(4) The scope of the Second Charge was also exceeded in that the charge as framed was not satisfactorily established factually to justify a conviction. The Second Charge concerned the appropriateness of Therapeutic Ultrasound for the Patient only. There was no reference either in the charge or its particulars to any allegation that Therapeutic Ultrasound was unsafe or might cause harm (whether to the Patient herself or to all patients in general). However, the DC convicted Dr Devathasan on the ground of safety. If the SMC had intended to rely on safety considerations to justify the allegation of misconduct, such a serious allegation ought to have expressly formed part of the charge and have been fully particularised. In any case, even if the Second Charge had included the element of safety to the Patient as the basis of an allegation of inappropriate treatment, it would not have been made out. On the evidence, Therapeutic Ultrasound would have had no effect on the Patient, beneficial or otherwise: at [40] and [41].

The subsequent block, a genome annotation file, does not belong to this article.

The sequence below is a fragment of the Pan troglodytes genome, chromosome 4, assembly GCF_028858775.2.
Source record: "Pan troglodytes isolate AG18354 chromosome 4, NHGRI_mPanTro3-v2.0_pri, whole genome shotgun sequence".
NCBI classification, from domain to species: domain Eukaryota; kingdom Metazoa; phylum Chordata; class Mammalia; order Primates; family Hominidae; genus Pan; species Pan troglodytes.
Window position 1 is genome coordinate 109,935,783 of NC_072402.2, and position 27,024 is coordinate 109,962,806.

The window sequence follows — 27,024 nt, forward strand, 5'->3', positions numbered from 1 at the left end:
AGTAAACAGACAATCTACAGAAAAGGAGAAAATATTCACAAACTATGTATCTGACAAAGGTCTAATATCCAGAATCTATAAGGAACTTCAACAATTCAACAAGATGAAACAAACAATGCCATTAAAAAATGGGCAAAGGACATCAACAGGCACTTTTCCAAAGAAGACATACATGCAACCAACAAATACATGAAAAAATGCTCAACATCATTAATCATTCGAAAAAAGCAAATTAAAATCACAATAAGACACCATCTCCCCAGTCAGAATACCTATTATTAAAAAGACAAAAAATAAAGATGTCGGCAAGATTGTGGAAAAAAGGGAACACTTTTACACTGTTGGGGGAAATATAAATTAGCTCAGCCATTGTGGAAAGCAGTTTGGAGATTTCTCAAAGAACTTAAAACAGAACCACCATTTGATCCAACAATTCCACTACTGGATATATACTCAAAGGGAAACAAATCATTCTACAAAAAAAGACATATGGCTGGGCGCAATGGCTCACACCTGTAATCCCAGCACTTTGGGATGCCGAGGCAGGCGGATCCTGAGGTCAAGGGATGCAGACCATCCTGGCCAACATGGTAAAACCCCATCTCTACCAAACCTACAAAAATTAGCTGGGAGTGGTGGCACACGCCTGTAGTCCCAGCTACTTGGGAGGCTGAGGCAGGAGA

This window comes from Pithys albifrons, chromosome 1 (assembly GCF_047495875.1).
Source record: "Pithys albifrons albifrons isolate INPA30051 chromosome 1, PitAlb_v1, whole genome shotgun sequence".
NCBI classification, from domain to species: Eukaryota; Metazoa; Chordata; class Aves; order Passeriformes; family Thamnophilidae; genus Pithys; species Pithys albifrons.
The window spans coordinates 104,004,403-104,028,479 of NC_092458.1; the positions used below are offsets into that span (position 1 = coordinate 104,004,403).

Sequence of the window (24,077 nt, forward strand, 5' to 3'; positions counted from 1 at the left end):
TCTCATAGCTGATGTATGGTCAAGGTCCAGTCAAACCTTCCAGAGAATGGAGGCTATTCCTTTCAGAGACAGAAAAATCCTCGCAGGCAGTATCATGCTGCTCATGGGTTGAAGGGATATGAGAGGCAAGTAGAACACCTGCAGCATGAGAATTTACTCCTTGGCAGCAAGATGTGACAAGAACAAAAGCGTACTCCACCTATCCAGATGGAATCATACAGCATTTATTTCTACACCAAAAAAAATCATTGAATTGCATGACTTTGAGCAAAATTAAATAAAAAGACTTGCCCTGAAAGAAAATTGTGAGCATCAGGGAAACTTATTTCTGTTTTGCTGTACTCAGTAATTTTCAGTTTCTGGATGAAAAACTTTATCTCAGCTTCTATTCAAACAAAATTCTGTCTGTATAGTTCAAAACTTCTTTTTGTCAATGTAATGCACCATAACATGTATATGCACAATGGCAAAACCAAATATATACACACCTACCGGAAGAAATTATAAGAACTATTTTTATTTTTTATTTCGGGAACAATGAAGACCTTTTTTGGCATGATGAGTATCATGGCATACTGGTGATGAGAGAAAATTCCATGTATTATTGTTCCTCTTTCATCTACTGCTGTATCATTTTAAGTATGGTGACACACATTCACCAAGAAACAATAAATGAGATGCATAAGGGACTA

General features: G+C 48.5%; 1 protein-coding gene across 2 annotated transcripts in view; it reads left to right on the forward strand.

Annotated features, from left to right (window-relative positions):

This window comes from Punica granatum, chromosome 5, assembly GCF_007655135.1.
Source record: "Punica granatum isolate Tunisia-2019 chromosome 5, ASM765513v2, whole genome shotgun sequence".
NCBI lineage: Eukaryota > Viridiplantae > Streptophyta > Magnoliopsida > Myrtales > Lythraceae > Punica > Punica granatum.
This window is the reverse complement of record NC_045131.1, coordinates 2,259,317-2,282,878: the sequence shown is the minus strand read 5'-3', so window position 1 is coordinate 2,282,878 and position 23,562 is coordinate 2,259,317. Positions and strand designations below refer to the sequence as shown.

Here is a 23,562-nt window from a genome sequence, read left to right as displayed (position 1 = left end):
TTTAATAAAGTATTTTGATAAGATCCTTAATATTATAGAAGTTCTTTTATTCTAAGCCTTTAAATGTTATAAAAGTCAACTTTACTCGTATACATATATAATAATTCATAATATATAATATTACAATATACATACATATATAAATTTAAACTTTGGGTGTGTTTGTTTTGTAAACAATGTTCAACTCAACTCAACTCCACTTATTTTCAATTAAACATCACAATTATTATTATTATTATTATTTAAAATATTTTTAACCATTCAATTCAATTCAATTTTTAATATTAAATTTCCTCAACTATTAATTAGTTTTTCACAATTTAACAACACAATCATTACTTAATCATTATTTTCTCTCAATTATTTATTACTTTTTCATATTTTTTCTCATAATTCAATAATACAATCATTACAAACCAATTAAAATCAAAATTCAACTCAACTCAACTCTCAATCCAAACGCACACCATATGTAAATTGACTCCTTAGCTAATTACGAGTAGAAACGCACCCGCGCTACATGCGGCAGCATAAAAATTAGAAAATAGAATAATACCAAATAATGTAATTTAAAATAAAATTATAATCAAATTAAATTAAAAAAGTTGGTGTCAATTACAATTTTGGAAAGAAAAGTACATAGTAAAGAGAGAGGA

(5) The DC's conclusion that Therapeutic Ultrasound was neither indicated nor generally accepted by Dr Devathasan's peers because there was no evidence to show that it was safe was problematic. A particular treatment would become generally accepted if there was at least one good study involving a statistically significant sample size, followed by publication, discussions and peer review, and which could then be replicated. There was nothing to indicate that patient safety would be a crucial factor in determining whether a particular treatment was generally accepted by the medical profession. Instead, issues of patient safety appeared to be more relevant to establishing when an off-label use of a treatment (ie, use of a treatment for an indication for which approval had not been obtained) was allowed, and not whether the treatment was indicated and generally accepted for a medical condition to begin with. The DC hence appeared to have conflated two different tests in reaching its conclusion that Therapeutic Ultrasound was not generally accepted by Dr Devathasan's peers: at [46] to [49] and [60].